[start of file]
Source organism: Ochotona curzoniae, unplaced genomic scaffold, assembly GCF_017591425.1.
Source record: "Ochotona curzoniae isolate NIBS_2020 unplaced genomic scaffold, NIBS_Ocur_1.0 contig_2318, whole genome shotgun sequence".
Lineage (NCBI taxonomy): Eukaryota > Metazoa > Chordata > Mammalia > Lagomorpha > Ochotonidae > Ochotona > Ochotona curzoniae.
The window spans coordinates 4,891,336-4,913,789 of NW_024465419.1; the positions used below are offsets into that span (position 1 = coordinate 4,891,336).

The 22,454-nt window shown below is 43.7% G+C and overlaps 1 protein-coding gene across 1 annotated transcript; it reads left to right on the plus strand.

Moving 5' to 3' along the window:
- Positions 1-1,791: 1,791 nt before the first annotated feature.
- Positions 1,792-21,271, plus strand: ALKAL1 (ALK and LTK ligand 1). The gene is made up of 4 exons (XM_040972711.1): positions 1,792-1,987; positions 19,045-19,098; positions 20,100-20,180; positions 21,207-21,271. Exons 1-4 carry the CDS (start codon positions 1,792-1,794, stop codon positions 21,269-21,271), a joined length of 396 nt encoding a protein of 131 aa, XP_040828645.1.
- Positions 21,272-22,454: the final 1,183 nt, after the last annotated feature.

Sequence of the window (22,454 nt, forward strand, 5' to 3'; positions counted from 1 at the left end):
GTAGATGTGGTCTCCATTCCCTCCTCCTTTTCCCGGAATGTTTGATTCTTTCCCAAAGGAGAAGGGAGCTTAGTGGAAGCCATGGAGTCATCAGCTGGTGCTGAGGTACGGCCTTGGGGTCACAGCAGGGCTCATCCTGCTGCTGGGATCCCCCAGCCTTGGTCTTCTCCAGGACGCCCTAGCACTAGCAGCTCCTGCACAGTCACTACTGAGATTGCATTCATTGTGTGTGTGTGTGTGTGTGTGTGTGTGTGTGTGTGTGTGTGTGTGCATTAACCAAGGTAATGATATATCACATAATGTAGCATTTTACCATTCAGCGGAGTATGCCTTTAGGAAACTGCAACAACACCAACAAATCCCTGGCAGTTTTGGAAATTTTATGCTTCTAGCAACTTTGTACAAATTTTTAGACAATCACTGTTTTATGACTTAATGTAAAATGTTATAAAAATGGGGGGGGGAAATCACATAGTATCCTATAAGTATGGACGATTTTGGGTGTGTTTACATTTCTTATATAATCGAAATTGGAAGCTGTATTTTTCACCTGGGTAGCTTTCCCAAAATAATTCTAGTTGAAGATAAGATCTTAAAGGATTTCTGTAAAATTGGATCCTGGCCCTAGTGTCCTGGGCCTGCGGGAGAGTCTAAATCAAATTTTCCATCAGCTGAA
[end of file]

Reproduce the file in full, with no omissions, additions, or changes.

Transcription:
Source organism: Ochotona curzoniae, unplaced genomic scaffold, assembly GCF_017591425.1.
Source record: "Ochotona curzoniae isolate NIBS_2020 unplaced genomic scaffold, NIBS_Ocur_1.0 contig_2318, whole genome shotgun sequence".
Lineage (NCBI taxonomy): Eukaryota > Metazoa > Chordata > Mammalia > Lagomorpha > Ochotonidae > Ochotona > Ochotona curzoniae.
The window spans coordinates 4,891,336-4,913,789 of NW_024465419.1; the positions used below are offsets into that span (position 1 = coordinate 4,891,336).

The 22,454-nt window shown below is 43.7% G+C and overlaps 1 protein-coding gene across 1 annotated transcript; it reads left to right on the plus strand.

Moving 5' to 3' along the window:
- Positions 1-1,791: 1,791 nt before the first annotated feature.
- Positions 1,792-21,271, plus strand: ALKAL1 (ALK and LTK ligand 1). The gene is made up of 4 exons (XM_040972711.1): positions 1,792-1,987; positions 19,045-19,098; positions 20,100-20,180; positions 21,207-21,271. Exons 1-4 carry the CDS (start codon positions 1,792-1,794, stop codon positions 21,269-21,271), a joined length of 396 nt encoding a protein of 131 aa, XP_040828645.1.
- Positions 21,272-22,454: the final 1,183 nt, after the last annotated feature.

Sequence of the window (22,454 nt, forward strand, 5' to 3'; positions counted from 1 at the left end):
GTAGATGTGGTCTCCATTCCCTCCTCCTTTTCCCGGAATGTTTGATTCTTTCCCAAAGGAGAAGGGAGCTTAGTGGAAGCCATGGAGTCATCAGCTGGTGCTGAGGTACGGCCTTGGGGTCACAGCAGGGCTCATCCTGCTGCTGGGATCCCCCAGCCTTGGTCTTCTCCAGGACGCCCTAGCACTAGCAGCTCCTGCACAGTCACTACTGAGATTGCATTCATTGTGTGTGTGTGTGTGTGTGTGTGTGTGTGTGTGTGTGTGTGTGTGCATTAACCAAGGTAATGATATATCACATAATGTAGCATTTTACCATTCAGCGGAGTATGCCTTTAGGAAACTGCAACAACACCAACAAATCCCTGGCAGTTTTGGAAATTTTATGCTTCTAGCAACTTTGTACAAATTTTTAGACAATCACTGTTTTATGACTTAATGTAAAATGTTATAAAAATGGGGGGGGGAAATCACATAGTATCCTATAAGTATGGACGATTTTGGGTGTGTTTACATTTCTTATATAATCGAAATTGGAAGCTGTATTTTTCACCTGGGTAGCTTTCCCAAAATAATTCTAGTTGAAGATAAGATCTTAAAGGATTTCTGTAAAATTGGATCCTGGCCCTAGTGTCCTGGGCCTGCGGGAGAGTCTAAATCAAATTTTCCATCAGCTGAA